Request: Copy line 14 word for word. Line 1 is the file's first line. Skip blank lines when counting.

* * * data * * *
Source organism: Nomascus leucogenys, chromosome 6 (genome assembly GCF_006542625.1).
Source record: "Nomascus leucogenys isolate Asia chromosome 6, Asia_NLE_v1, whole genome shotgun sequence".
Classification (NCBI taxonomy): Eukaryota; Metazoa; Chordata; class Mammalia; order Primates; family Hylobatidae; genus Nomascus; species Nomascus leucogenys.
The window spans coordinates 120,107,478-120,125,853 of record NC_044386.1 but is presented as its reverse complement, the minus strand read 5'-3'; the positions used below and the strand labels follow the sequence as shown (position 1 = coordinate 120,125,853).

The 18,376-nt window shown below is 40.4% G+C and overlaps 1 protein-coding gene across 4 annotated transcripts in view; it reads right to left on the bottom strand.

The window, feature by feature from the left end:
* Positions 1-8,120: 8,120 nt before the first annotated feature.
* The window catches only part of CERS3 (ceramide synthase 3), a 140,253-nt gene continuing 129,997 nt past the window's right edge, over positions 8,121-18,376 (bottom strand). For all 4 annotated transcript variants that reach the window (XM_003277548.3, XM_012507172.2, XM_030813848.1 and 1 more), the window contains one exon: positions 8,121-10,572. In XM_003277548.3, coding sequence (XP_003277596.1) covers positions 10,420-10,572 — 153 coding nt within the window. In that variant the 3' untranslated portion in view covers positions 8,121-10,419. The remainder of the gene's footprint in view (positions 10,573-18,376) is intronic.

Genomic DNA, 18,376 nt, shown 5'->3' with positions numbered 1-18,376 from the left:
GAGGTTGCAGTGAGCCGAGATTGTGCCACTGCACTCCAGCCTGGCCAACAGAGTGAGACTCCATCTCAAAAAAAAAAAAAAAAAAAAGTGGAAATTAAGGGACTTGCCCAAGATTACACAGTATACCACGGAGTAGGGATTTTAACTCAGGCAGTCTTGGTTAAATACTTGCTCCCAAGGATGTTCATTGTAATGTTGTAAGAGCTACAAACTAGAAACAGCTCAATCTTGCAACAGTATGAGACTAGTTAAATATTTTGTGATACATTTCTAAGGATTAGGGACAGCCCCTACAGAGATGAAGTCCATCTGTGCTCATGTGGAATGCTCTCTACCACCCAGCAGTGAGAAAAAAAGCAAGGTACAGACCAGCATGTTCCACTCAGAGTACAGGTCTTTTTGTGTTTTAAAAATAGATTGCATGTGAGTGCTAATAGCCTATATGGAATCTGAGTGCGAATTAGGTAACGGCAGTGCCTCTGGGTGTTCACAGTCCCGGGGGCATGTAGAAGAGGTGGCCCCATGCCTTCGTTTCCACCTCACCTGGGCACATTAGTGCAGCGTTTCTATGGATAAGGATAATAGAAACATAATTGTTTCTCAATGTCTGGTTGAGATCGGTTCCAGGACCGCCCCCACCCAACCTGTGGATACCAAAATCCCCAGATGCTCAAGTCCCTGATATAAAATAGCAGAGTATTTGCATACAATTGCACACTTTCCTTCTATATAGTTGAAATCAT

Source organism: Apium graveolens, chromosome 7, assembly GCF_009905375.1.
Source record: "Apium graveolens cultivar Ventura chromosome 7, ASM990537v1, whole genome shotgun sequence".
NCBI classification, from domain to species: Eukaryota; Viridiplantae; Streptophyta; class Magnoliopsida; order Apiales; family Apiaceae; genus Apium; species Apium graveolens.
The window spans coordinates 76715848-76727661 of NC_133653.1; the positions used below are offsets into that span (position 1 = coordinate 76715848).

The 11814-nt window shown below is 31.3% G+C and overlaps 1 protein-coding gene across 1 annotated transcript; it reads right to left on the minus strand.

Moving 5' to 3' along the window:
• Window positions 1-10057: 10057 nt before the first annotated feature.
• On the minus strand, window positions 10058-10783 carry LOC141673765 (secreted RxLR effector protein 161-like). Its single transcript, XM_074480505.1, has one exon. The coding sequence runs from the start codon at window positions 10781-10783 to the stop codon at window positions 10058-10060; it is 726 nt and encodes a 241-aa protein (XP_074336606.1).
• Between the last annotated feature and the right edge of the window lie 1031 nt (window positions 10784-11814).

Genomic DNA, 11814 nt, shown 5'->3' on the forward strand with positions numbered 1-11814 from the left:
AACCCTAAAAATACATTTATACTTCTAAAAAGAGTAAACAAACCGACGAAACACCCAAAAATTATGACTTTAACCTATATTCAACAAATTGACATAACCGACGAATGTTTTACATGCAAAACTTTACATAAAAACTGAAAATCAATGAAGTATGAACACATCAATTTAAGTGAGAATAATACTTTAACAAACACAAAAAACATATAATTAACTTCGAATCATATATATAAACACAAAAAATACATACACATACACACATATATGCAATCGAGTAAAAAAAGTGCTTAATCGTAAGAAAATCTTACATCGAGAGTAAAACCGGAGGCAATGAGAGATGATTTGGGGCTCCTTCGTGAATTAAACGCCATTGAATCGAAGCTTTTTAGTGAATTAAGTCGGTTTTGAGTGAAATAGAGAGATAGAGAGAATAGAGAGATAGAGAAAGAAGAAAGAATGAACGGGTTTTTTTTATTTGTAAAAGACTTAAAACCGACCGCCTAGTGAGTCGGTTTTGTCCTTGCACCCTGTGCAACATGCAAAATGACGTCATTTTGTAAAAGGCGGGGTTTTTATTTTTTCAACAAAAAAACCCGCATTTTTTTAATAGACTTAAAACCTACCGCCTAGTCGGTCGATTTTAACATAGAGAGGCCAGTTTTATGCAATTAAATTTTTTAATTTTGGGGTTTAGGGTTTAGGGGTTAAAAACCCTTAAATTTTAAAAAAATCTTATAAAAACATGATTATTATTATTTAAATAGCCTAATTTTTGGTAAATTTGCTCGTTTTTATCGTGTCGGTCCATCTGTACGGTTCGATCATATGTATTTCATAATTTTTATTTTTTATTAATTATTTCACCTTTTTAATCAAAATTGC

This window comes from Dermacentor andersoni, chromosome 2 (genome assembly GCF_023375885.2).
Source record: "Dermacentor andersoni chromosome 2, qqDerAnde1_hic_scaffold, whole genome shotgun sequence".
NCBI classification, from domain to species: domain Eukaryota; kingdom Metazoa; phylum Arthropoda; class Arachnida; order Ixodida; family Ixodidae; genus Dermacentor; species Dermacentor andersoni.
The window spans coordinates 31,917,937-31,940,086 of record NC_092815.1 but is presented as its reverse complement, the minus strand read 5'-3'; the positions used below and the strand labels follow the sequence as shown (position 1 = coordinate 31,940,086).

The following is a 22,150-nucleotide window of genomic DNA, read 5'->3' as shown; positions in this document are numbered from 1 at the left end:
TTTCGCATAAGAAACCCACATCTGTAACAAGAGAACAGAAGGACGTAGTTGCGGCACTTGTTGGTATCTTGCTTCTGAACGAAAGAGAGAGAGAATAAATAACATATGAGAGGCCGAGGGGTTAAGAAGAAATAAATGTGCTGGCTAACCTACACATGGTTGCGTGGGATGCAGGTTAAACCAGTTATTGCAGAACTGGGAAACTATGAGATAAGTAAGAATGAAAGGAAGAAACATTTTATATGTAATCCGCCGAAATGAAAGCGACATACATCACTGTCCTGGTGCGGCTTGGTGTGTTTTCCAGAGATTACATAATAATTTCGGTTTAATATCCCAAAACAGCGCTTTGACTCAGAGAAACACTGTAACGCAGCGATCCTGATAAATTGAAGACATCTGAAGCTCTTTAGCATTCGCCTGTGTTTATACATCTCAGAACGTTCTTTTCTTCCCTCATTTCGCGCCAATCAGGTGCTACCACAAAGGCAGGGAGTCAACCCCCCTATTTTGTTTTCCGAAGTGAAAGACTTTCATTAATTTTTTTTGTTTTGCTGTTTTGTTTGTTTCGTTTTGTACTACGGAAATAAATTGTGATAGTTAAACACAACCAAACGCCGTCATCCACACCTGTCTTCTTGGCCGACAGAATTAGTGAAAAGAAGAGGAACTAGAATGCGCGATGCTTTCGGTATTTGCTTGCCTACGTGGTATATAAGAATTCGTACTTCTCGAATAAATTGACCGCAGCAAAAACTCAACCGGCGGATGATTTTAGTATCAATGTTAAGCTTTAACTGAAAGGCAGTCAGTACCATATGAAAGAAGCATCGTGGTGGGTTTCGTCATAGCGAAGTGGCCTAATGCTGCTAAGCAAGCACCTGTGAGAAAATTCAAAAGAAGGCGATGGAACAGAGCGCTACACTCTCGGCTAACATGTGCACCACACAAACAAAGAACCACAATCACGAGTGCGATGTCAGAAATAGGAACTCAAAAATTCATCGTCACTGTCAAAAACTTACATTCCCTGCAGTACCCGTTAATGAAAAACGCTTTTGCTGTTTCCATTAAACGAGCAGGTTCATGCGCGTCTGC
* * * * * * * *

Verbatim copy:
The window spans coordinates 76715848-76727661 of NC_133653.1; the positions used below are offsets into that span (position 1 = coordinate 76715848).